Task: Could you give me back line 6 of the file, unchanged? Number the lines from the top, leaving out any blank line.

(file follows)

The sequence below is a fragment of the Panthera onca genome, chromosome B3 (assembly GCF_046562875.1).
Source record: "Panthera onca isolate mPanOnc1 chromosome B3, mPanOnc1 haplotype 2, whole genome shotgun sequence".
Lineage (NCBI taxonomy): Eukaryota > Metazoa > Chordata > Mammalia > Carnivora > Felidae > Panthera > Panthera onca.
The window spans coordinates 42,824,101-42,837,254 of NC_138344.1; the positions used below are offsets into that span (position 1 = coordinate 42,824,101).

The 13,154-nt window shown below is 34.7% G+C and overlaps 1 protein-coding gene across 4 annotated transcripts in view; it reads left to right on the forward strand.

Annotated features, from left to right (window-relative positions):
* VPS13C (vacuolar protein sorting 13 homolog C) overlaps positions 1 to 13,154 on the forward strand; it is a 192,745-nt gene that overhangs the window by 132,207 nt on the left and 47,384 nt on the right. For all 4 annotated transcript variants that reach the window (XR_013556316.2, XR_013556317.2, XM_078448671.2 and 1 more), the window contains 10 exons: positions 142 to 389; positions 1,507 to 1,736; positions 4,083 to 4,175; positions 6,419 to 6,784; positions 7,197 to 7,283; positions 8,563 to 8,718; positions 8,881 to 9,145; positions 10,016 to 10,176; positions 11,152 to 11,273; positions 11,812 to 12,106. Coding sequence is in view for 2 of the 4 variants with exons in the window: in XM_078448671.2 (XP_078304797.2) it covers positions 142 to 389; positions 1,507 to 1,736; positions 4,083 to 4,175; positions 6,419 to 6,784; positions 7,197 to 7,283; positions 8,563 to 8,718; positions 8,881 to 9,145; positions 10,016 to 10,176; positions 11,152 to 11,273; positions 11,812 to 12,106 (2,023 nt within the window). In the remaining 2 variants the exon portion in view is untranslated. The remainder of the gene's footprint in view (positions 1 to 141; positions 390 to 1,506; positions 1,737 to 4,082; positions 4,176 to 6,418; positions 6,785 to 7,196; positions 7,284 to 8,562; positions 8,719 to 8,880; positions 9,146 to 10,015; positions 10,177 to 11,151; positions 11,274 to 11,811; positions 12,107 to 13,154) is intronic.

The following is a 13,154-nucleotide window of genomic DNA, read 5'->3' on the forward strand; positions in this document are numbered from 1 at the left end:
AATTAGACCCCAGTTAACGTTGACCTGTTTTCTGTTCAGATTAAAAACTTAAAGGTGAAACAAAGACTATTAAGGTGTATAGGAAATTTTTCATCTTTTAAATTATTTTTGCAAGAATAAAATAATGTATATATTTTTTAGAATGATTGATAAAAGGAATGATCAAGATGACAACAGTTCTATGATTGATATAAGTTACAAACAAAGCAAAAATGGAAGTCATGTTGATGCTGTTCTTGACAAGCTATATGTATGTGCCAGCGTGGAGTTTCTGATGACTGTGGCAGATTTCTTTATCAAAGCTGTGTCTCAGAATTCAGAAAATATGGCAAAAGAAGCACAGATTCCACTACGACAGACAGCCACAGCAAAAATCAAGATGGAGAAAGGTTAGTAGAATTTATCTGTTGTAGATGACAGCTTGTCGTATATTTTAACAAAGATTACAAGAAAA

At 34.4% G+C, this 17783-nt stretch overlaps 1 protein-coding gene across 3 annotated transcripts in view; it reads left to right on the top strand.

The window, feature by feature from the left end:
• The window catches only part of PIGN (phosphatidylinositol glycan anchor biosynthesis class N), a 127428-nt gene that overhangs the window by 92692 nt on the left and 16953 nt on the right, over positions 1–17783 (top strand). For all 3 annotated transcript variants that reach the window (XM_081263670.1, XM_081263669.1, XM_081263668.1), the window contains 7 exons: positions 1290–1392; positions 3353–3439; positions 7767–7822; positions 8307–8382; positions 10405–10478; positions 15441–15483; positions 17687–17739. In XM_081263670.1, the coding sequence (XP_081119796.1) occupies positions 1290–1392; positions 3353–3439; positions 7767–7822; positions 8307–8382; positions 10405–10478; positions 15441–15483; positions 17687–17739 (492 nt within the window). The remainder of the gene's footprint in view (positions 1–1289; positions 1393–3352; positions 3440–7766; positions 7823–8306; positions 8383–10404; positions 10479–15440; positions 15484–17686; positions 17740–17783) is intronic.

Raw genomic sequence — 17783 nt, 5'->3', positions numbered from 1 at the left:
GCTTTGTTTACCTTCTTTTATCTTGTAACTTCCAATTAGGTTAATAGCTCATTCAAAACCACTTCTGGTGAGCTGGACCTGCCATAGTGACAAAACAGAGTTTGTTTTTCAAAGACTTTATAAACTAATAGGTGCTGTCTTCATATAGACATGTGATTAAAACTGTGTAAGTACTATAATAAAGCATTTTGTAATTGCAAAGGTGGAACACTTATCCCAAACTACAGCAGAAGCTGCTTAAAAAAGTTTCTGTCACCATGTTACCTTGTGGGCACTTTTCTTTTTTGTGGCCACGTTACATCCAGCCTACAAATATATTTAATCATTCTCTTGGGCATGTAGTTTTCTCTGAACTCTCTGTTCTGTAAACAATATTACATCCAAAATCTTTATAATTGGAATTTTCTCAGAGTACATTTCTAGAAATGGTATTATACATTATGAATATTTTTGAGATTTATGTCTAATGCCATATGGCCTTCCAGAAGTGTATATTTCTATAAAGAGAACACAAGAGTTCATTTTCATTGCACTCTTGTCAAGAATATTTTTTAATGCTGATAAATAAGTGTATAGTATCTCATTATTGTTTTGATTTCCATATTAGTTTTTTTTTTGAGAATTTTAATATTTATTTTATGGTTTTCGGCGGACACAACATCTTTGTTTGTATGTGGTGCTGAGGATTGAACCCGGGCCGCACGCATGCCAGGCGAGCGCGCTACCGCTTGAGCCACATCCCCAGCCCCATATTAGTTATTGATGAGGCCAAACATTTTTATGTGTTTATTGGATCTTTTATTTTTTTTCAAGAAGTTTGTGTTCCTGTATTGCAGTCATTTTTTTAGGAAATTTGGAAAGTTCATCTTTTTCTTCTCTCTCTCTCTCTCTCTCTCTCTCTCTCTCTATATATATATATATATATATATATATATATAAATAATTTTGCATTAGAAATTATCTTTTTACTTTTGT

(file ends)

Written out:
Annotated features, from left to right (window-relative positions):